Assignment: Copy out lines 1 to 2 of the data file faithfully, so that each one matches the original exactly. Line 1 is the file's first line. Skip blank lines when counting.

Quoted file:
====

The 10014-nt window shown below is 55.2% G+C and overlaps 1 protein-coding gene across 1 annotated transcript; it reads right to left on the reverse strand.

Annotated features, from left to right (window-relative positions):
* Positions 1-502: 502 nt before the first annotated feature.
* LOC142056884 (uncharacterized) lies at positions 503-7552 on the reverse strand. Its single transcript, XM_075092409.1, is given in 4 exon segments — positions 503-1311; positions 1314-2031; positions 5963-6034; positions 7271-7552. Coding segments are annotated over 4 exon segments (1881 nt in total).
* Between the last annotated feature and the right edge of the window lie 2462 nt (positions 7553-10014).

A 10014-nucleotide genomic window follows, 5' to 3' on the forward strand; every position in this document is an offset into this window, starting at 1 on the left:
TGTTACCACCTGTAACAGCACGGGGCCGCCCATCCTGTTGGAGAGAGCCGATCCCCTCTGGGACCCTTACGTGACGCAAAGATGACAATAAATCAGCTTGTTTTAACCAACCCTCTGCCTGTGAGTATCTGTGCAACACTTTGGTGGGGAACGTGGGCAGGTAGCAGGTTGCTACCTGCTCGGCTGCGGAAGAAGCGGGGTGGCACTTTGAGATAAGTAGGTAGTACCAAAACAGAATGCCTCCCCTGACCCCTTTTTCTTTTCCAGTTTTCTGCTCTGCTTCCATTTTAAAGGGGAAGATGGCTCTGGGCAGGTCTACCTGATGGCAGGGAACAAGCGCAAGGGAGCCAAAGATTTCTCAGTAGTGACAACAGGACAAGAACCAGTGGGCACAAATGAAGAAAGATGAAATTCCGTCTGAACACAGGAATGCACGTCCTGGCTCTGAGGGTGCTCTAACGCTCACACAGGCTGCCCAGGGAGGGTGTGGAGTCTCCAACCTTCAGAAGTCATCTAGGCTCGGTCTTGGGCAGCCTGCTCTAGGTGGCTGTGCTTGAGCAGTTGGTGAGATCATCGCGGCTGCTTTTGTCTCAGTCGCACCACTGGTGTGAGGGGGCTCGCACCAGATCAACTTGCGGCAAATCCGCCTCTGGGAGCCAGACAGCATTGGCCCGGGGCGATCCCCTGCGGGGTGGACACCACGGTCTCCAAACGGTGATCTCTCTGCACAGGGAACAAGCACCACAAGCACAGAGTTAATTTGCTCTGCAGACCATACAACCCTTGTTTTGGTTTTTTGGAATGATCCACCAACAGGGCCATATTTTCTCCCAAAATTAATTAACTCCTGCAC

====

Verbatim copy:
The 10014-nt window shown below is 55.2% G+C and overlaps 1 protein-coding gene across 1 annotated transcript; it reads right to left on the reverse strand.

Annotated features, from left to right (window-relative positions):